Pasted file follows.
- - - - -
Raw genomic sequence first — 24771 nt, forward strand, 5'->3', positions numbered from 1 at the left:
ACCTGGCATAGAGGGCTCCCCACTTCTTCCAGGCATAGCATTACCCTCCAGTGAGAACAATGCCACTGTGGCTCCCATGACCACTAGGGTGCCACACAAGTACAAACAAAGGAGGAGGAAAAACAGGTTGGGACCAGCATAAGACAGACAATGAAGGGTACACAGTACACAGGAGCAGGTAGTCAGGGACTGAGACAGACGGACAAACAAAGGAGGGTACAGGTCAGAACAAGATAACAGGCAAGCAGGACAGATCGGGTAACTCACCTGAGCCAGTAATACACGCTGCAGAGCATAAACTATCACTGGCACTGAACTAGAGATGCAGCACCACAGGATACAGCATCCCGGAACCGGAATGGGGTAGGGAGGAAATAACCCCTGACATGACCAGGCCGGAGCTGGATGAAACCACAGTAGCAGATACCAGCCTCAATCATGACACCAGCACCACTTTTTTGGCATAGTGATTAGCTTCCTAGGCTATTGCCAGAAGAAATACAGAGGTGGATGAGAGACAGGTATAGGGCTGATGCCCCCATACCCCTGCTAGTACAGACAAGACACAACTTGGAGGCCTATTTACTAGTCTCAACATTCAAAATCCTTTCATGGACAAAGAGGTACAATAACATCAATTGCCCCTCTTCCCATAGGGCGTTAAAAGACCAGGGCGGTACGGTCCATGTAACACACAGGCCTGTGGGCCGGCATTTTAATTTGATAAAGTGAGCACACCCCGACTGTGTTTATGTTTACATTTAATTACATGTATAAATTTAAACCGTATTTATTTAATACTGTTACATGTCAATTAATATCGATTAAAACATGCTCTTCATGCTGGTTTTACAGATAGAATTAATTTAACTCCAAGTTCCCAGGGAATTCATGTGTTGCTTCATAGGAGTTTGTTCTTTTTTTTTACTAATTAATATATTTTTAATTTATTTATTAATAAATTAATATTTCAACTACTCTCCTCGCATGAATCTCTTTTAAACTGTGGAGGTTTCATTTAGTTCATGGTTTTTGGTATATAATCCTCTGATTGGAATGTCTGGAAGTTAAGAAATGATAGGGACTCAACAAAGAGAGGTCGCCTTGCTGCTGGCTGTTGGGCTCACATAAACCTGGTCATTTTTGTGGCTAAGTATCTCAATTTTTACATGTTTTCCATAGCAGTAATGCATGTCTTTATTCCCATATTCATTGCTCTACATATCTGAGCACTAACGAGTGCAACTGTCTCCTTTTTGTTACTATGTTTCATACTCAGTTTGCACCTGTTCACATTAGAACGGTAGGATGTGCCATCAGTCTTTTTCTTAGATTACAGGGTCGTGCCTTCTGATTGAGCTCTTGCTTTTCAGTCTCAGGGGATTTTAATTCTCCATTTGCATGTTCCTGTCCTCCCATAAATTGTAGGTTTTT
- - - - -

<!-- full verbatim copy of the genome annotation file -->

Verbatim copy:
Raw genomic sequence first — 24771 nt, forward strand, 5'->3', positions numbered from 1 at the left:
ACCTGGCATAGAGGGCTCCCCACTTCTTCCAGGCATAGCATTACCCTCCAGTGAGAACAATGCCACTGTGGCTCCCATGACCACTAGGGTGCCACACAAGTACAAACAAAGGAGGAGGAAAAACAGGTTGGGACCAGCATAAGACAGACAATGAAGGGTACACAGTACACAGGAGCAGGTAGTCAGGGACTGAGACAGACGGACAAACAAAGGAGGGTACAGGTCAGAACAAGATAACAGGCAAGCAGGACAGATCGGGTAACTCACCTGAGCCAGTAATACACGCTGCAGAGCATAAACTATCACTGGCACTGAACTAGAGATGCAGCACCACAGGATACAGCATCCCGGAACCGGAATGGGGTAGGGAGGAAATAACCCCTGACATGACCAGGCCGGAGCTGGATGAAACCACAGTAGCAGATACCAGCCTCAATCATGACACCAGCACCACTTTTTTGGCATAGTGATTAGCTTCCTAGGCTATTGCCAGAAGAAATACAGAGGTGGATGAGAGACAGGTATAGGGCTGATGCCCCCATACCCCTGCTAGTACAGACAAGACACAACTTGGAGGCCTATTTACTAGTCTCAACATTCAAAATCCTTTCATGGACAAAGAGGTACAATAACATCAATTGCCCCTCTTCCCATAGGGCGTTAAAAGACCAGGGCGGTACGGTCCATGTAACACACAGGCCTGTGGGCCGGCATTTTAATTTGATAAAGTGAGCACACCCCGACTGTGTTTATGTTTACATTTAATTACATGTATAAATTTAAACCGTATTTATTTAATACTGTTACATGTCAATTAATATCGATTAAAACATGCTCTTCATGCTGGTTTTACAGATAGAATTAATTTAACTCCAAGTTCCCAGGGAATTCATGTGTTGCTTCATAGGAGTTTGTTCTTTTTTTTTACTAATTAATATATTTTTAATTTATTTATTAATAAATTAATATTTCAACTACTCTCCTCGCATGAATCTCTTTTAAACTGTGGAGGTTTCATTTAGTTCATGGTTTTTGGTATATAATCCTCTGATTGGAATGTCTGGAAGTTAAGAAATGATAGGGACTCAACAAAGAGAGGTCGCCTTGCTGCTGGCTGTTGGGCTCACATAAACCTGGTCATTTTTGTGGCTAAGTATCTCAATTTTTACATGTTTTCCATAGCAGTAATGCATGTCTTTATTCCCATATTCATTGCTCTACATATCTGAGCACTAACGAGTGCAACTGTCTCCTTTTTGTTACTATGTTTCATACTCAGTTTGCACCTGTTCACATTAGAACGGTAGGATGTGCCATCAGTCTTTTTCTTAGATTACAGGGTCGTGCCTTCTGATTGAGCTCTTGCTTTTCAGTCTCAGGGGATTTTAATTCTCCATTTGCATGTTCCTGTCCTCCCATAAATTGTAGGTTTTT